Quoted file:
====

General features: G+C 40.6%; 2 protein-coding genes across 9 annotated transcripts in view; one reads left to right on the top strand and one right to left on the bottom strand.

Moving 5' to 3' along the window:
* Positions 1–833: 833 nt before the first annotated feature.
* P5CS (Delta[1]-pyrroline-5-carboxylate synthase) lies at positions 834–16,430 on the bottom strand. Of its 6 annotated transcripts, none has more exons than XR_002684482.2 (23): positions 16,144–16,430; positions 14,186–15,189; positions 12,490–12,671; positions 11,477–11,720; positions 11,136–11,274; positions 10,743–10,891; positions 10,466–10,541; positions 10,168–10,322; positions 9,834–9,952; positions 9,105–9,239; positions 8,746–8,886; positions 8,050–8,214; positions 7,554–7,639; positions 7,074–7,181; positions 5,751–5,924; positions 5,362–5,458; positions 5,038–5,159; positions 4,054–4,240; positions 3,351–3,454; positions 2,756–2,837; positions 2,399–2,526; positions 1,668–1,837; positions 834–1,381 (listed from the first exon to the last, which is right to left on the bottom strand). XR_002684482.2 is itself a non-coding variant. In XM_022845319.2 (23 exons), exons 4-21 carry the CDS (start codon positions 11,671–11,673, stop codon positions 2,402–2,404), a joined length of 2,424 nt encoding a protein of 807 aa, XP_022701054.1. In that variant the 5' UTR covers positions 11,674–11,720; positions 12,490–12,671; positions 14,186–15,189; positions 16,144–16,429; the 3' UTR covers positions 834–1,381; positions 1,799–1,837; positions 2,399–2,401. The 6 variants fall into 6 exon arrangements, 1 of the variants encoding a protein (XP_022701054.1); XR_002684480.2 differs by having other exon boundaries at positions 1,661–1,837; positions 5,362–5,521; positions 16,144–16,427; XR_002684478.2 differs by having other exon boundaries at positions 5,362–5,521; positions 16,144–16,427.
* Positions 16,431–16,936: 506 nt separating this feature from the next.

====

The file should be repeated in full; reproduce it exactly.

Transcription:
General features: G+C 40.6%; 2 protein-coding genes across 9 annotated transcripts in view; one reads left to right on the top strand and one right to left on the bottom strand.

Moving 5' to 3' along the window:
* Positions 1–833: 833 nt before the first annotated feature.
* P5CS (Delta[1]-pyrroline-5-carboxylate synthase) lies at positions 834–16,430 on the bottom strand. Of its 6 annotated transcripts, none has more exons than XR_002684482.2 (23): positions 16,144–16,430; positions 14,186–15,189; positions 12,490–12,671; positions 11,477–11,720; positions 11,136–11,274; positions 10,743–10,891; positions 10,466–10,541; positions 10,168–10,322; positions 9,834–9,952; positions 9,105–9,239; positions 8,746–8,886; positions 8,050–8,214; positions 7,554–7,639; positions 7,074–7,181; positions 5,751–5,924; positions 5,362–5,458; positions 5,038–5,159; positions 4,054–4,240; positions 3,351–3,454; positions 2,756–2,837; positions 2,399–2,526; positions 1,668–1,837; positions 834–1,381 (listed from the first exon to the last, which is right to left on the bottom strand). XR_002684482.2 is itself a non-coding variant. In XM_022845319.2 (23 exons), exons 4-21 carry the CDS (start codon positions 11,671–11,673, stop codon positions 2,402–2,404), a joined length of 2,424 nt encoding a protein of 807 aa, XP_022701054.1. In that variant the 5' UTR covers positions 11,674–11,720; positions 12,490–12,671; positions 14,186–15,189; positions 16,144–16,429; the 3' UTR covers positions 834–1,381; positions 1,799–1,837; positions 2,399–2,401. The 6 variants fall into 6 exon arrangements, 1 of the variants encoding a protein (XP_022701054.1); XR_002684480.2 differs by having other exon boundaries at positions 1,661–1,837; positions 5,362–5,521; positions 16,144–16,427; XR_002684478.2 differs by having other exon boundaries at positions 5,362–5,521; positions 16,144–16,427.
* Positions 16,431–16,936: 506 nt separating this feature from the next.